Take My Council, Please: A Gentle Cycle of Rinse and Repeat…
The Springfield City Council faced a light agenda this past Monday. Once more the Council held off on final passage of a historic district for the former Isolation Hospital. The body continues to meditate on the owner’s litigation threat. Before the meeting during public speak-out, several individuals denounced some of the company’s claims about the city’s process.
That limited the meeting to uncontentious items. Among them was a revote on the firefighters’ labor contract due to a drafting error. Councilors also approved a new memorandum of understanding, with the city’s public access provider. The pact assures the funding the city receives for public programming from Comcast goes directly to the access provider, Focus Springfield.
Councilors Lavar Click-Bruce and Tracye Whitfield were absent from the meeting. Councilors Malo Brown, Justin Hurst and Kateri Walsh participated remotely.
The meeting opened with a smattering of committee reports. The citizens committees on digital equity, labor relations, and neighborhood quality of life all announced they had held organizational meetings.
In addition, Ward 2 Councilor Michael Fenton, the Council’s designee on the Residency Compliance Commission, gave the body an update. The RCC enforces the city’s residency ordinance. In 2021, a judge ordered the city to establish the body as the ordinance commands.
Ward 3 Councilor Melvin Edwards, the chair of Planning & Economic Development, described that panel’s meeting the proposed Isolation Hospital Historic District. Edwards said that City Solicitor John Payne had discussed some of the risks, but the Committee could not enter executive session to discuss legal risks.
Consequently, Edwards requested that the item remain in his committee for the time being. The Council obliged later in the meeting without dissent.
Councilors received notice of a requested zone change and approved a company installing fiberoptic cables to perform work on Main and State streets.
The body also accepted an increase of $149,199 for the Safe & Successful Youth Initiative. Other financial items included transferring about $34,000 from reserves and contingencies to the city’s animal shelter. It will balance out the salary line for that agency. Another $7500 moved to the building department budget for fuel and diesel costs. Finally, a $500 donation to the Mason Square branch library went through.
The Council had to vote on the firefighter contract again due to missing language for the last two fiscal years in it (FY22 and FY23). There was no substantive change from the previous vote for the same pact.
The Focus Springfield issue was two items. Besides the MOU was a $701,000 transfer. This was to put funds aside for Focus Springfield pending implementation of the MOU. Associate City Solicitor Thomas Moore told councilors that the contract is intended to run concurrently with the city’s contract for the cable franchise with Comcast. Moore highlighted how critical Focus was when municipal meetings had to go online due to COVID-19.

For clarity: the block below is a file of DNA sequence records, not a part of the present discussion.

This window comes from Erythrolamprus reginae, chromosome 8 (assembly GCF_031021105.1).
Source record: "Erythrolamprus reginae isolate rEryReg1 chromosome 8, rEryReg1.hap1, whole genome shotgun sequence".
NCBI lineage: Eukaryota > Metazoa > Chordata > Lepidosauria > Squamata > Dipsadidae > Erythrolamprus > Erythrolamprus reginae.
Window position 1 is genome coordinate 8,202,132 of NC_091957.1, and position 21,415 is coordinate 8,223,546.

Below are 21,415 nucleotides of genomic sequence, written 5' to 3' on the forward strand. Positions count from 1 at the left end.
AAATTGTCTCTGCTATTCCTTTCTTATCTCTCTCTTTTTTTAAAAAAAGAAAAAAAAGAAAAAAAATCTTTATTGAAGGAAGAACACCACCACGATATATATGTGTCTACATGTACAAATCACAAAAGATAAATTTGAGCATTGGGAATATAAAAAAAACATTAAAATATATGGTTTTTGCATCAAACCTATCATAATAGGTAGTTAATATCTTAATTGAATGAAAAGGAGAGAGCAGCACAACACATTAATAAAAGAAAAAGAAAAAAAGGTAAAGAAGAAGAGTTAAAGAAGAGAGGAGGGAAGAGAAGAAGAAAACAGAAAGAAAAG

“They did a fantastic job during the pandemic,” Moore said.
Councilors echoed that praise before voting to approve the MOU.
Focus Springfield’s executive director, Steve Cary, thanked councilors for their support. He noted that going hybrid presented unique challenges, especially since rooms like the Council chamber are not conducive to operating with virtual participants. Focus was looking at ways to bring back simultaneous translations for hybrid meetings, too He added there were plans to install more equipment to improve Focus—and the city’s—capacity to broadcast inside 36 Court Street.
“We’re looking to be able to afford and purchase the rest of the equipment in pretty short order,” Cary said. He also thanked Focus staff Brendon Holland and Josue Vazquez for their work keeping the public access provider running during Covid and since.
Both the funds and the MOU passed without dissent.
Councilors took first step on an ordinance that extended the moratorium on pawn shops through June 2025. Councilor Fenton told councilors that the previous ordinance they passed last year had a defect. Hence, the body needed to vote through the bill again. It passed without opposition.
The final item was a withdrawal of a resolution supporting striking workers at Springfield Partners for Community Action. On May 8, educators at the SPCA, represented by the United Autoworkers, Local 2322, walked off the job. The reason was the poor state of negotiations, but they returned to work on May 11 after receiving commitments from their employer.
The resolution offered a full-throated defense of the workers’ position. However, the settlement had mooted the resolution. The Council withdrew it on a 9-0 vote. Councilors Brown and Maria Perez abstained.
While the caution in the face of the legal threats makes sense, the tension over the Isolation Hospital Historic District will only increase. Advocates for the district pushed back hard at the top of the meeting. According to them, Vibra’s threats would seem to question the legality of historic preservation itself.
However, that will be for another day. This past Monday, uncontroversial housekeeping prevailed. Perhaps it is just as well. The Council chambers can stay chill, not only to keep cool all the new Focus Springfield equipment. It is also a contrast to the election cycle reaching full boil outside the building.